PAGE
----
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U.S. DEPARTMENT OF STATE
95/05/05 INTERVIEW ON MACNEIL/LEAHRER NEWSHOUR
OFFICE OF THE SPOKESMAN 
 
 
 
 
 
                      U.S. DEPARTMENT OF STATE
                       Office of the Spokesman 
                                                             
For Immediate Release                                     May 5, 1995 
 
 
                            INTERVIEW OF 
               SECRETARY OF STATE WARREN CHRISTOPHER 
                         BY MARGARET WARNER 
                 ON PBS-TV'S "MacNEIL/LEHRER NEWSHOUR" 
 
                          Washington, D.C. 
                            May 5, 1995 
 
 
 
MS. WARNER:  Welcome, Mr. Secretary. 
 
SECRETARY CHRISTOPHER:  Hello, Margaret. 
 
MS. WARNER:  What does the President hope to accomplish in Moscow next 
week? 
 
SECRETARY CHRISTOPHER:  Well, one asks himself, why is the President 
going?  And I would say two main reasons.  The first reason is to 
commemorate the victory in World War II.  I think many Americans don't 
realize the extent of the Russian sacrifice.  In excess of 20 million 
Russians were killed in that terrible war.  President Yeltsin the other 
day used the figure 27 million. 
 
I know our losses here were dreadful, but they were about 400,000.  So I 
think the President is going there out of respect for the sacrifice of 
the Russian people.  He felt that it really might be understood by the 
Russian people if he didn't go. 
 
The second reason is really to pursue a pragmatic engagement with the 
Russian leaders, to be able to discuss a number of the issues on our 
agenda, to make some progress on them.  No great breakthroughs this 
time, I think, but progress is available. 
 
Then after there, he leaves for another very important stop in Kiev in 
the Ukraine.  Ukraine is a sometimes under-estimated country in that 
part of the world, but there are 60 million people with a very dynamic 
potential in terms of its economy and it's a country that's now going in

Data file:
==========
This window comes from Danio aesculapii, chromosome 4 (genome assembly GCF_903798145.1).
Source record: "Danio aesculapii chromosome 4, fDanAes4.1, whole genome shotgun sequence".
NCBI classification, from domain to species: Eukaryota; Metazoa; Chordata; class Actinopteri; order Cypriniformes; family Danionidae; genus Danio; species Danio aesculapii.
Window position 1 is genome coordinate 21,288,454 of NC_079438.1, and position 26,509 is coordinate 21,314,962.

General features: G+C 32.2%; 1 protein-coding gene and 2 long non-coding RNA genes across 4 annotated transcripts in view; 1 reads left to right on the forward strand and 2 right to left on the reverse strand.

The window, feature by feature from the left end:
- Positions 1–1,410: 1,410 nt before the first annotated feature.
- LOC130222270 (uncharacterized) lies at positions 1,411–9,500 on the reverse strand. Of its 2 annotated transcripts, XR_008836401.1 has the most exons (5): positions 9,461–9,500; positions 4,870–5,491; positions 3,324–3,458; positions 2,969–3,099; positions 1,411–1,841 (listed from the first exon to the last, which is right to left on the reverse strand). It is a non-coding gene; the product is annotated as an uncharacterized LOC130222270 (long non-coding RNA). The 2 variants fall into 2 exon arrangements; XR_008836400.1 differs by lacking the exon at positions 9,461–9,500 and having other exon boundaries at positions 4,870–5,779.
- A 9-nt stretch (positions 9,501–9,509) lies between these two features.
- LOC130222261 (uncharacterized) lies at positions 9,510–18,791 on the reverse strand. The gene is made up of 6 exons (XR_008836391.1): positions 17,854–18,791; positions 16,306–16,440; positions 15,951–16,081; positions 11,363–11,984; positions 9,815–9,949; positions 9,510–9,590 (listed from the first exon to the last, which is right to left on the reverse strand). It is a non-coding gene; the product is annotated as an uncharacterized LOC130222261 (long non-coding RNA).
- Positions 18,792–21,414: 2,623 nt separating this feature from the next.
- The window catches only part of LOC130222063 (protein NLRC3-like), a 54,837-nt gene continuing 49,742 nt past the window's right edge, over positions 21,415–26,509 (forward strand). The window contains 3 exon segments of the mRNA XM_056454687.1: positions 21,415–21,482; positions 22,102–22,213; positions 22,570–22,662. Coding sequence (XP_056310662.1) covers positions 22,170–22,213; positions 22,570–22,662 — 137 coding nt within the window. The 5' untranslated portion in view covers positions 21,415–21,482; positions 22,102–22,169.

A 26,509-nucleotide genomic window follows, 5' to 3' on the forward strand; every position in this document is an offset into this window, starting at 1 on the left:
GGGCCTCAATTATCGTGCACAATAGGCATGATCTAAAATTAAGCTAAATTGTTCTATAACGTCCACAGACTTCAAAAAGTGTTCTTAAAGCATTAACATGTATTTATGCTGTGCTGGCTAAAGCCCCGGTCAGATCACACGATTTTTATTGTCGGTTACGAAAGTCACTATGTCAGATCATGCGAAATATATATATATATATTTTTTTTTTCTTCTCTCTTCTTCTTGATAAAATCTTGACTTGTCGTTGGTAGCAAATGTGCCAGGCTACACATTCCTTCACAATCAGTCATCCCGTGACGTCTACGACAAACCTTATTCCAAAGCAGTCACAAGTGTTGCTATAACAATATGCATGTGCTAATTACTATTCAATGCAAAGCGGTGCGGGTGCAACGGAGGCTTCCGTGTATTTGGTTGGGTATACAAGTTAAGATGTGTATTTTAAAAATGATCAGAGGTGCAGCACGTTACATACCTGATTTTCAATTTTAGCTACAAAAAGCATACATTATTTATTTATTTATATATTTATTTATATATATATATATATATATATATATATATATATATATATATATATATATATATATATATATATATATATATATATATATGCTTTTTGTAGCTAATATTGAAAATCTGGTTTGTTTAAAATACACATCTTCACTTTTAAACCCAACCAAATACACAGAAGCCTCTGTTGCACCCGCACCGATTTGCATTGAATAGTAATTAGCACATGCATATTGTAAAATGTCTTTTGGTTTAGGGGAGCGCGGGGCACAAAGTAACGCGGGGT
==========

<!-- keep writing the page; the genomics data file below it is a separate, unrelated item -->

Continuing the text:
the  
 
right direction.  So I think those are three very important reasons for 
the President's trip. 
 
MS. WARNER:  Let's turn to one of the issues that I know is on your 
agenda in Moscow, which is Russia's plans to sell nuclear reactors to 
Iran.  The Russians are saying as far as they're concerned it's a closed 
matter.  They're going ahead.  What is the President going to try to do 
about that? 
 
SECRETARY CHRISTOPHER:  I think first we're going to be appealing to the 
Russians in their own self-interest.  We can't imagine why the Russians 
would want to try to engender a nuclear capability in nearby Iran.  We 
have given the Russians some quite sensitive information, indicating 
that Iran has in mind developing a nuclear-weapons capability. 
 
There's really no reason for them to have a nuclear reactor; they've got 
plenty of power.  Some of the recent evidence that has come to light -- 
that they are trying to also get a gas centrifuge which produces 
plutonium -- I think confirms -- 
 
MS. WARNER:  Weapons grade, in other words. 
 
SECRETARY CHRISTOPHER:  Weapons-grade plutonium.  Thank you.  I think 
that that confirms the intention of the Iranians.  So the President will 
be making the case to the Russians that this is, in their own self-
interest, a really foolish thing to do.  We've shown how seriously we 
take Iran -- as a terrorist country, as a country that's undermining the 
peace process and a country that is seeking a nuclear- 
weapons program -- by the action the President took last Sunday of 
cutting off all trade with Iran.  And I think the President will be 
making the case to them that they really ought to not go forward with 
nuclear cooperation with Iran. 
 
MS. WARNER:  I gather these are the same arguments you made to the 
Russian Foreign Minister last week when he was here. 
 
SECRETARY CHRISTOPHER:  Yes.  This is a long-term endeavor on our part.  
I think that our arguments are stronger this week because of the 
President's action than they were last week.  We're going to keep 
working at this.  After a good deal of persuasion at the present time 
none of our G-7 allies -- that is, none of the major industrial powers -
- are engaging in nuclear cooperation with Iran.  We hope that Russia 
will reach that same conclusion over time themselves. 
 
MS. WARNER:  The Russians, I gather, are saying that economically they 
need this deal; it's a billion-dollar deal for them.  Would the United 
States be willing to make Russia whole in any way if they were willing 
to give up this deal? 
 
SECRETARY CHRISTOPHER:  We don't think we ought to have to compensate 
them for doing something that's in their own self-interest.  But I will 
say this, Margaret:  If they go ahead with this deal, it will be very 
difficult for us to engage in peaceful nuclear cooperation with them 
which might mean some dollars for them. 
 
On the other hand, if the deal is cancelled, if they don't go ahead, I 
think it will open the door to a much stronger program of nuclear 
cooperation between the United States and between MINATOM, which is the 
Russian Atomic Energy Agency.  There are incentives for them, but mainly